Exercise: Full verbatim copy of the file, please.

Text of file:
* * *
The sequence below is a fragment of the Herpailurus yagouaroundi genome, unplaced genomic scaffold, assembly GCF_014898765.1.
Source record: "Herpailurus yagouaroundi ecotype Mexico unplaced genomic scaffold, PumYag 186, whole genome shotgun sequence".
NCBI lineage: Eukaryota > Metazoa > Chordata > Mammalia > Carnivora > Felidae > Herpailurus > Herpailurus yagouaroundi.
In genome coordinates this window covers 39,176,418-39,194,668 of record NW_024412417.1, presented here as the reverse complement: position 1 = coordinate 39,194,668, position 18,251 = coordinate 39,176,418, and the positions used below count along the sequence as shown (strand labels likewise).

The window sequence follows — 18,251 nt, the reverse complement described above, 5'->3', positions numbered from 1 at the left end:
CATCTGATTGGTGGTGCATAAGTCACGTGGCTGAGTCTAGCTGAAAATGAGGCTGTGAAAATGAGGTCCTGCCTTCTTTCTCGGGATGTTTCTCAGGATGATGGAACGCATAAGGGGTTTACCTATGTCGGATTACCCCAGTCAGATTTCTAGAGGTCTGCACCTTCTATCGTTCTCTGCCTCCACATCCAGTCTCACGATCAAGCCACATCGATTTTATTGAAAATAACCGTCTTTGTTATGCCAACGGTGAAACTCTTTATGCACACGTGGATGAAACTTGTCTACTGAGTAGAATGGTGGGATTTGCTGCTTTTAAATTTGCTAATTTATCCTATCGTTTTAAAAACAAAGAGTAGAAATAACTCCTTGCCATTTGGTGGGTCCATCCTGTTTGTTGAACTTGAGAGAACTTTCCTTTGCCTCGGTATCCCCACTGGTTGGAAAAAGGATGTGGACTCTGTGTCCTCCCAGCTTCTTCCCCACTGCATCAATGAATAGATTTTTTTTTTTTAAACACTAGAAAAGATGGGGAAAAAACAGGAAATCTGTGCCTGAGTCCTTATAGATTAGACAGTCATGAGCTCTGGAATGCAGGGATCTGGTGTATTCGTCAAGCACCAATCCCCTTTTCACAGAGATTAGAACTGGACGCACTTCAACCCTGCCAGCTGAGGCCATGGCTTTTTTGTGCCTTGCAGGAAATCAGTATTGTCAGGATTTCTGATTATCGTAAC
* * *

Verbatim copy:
The sequence below is a fragment of the Herpailurus yagouaroundi genome, unplaced genomic scaffold, assembly GCF_014898765.1.
Source record: "Herpailurus yagouaroundi ecotype Mexico unplaced genomic scaffold, PumYag 186, whole genome shotgun sequence".
NCBI lineage: Eukaryota > Metazoa > Chordata > Mammalia > Carnivora > Felidae > Herpailurus > Herpailurus yagouaroundi.
In genome coordinates this window covers 39,176,418-39,194,668 of record NW_024412417.1, presented here as the reverse complement: position 1 = coordinate 39,194,668, position 18,251 = coordinate 39,176,418, and the positions used below count along the sequence as shown (strand labels likewise).

The window sequence follows — 18,251 nt, the reverse complement described above, 5'->3', positions numbered from 1 at the left end:
CATCTGATTGGTGGTGCATAAGTCACGTGGCTGAGTCTAGCTGAAAATGAGGCTGTGAAAATGAGGTCCTGCCTTCTTTCTCGGGATGTTTCTCAGGATGATGGAACGCATAAGGGGTTTACCTATGTCGGATTACCCCAGTCAGATTTCTAGAGGTCTGCACCTTCTATCGTTCTCTGCCTCCACATCCAGTCTCACGATCAAGCCACATCGATTTTATTGAAAATAACCGTCTTTGTTATGCCAACGGTGAAACTCTTTATGCACACGTGGATGAAACTTGTCTACTGAGTAGAATGGTGGGATTTGCTGCTTTTAAATTTGCTAATTTATCCTATCGTTTTAAAAACAAAGAGTAGAAATAACTCCTTGCCATTTGGTGGGTCCATCCTGTTTGTTGAACTTGAGAGAACTTTCCTTTGCCTCGGTATCCCCACTGGTTGGAAAAAGGATGTGGACTCTGTGTCCTCCCAGCTTCTTCCCCACTGCATCAATGAATAGATTTTTTTTTTTTAAACACTAGAAAAGATGGGGAAAAAACAGGAAATCTGTGCCTGAGTCCTTATAGATTAGACAGTCATGAGCTCTGGAATGCAGGGATCTGGTGTATTCGTCAAGCACCAATCCCCTTTTCACAGAGATTAGAACTGGACGCACTTCAACCCTGCCAGCTGAGGCCATGGCTTTTTTGTGCCTTGCAGGAAATCAGTATTGTCAGGATTTCTGATTATCGTAAC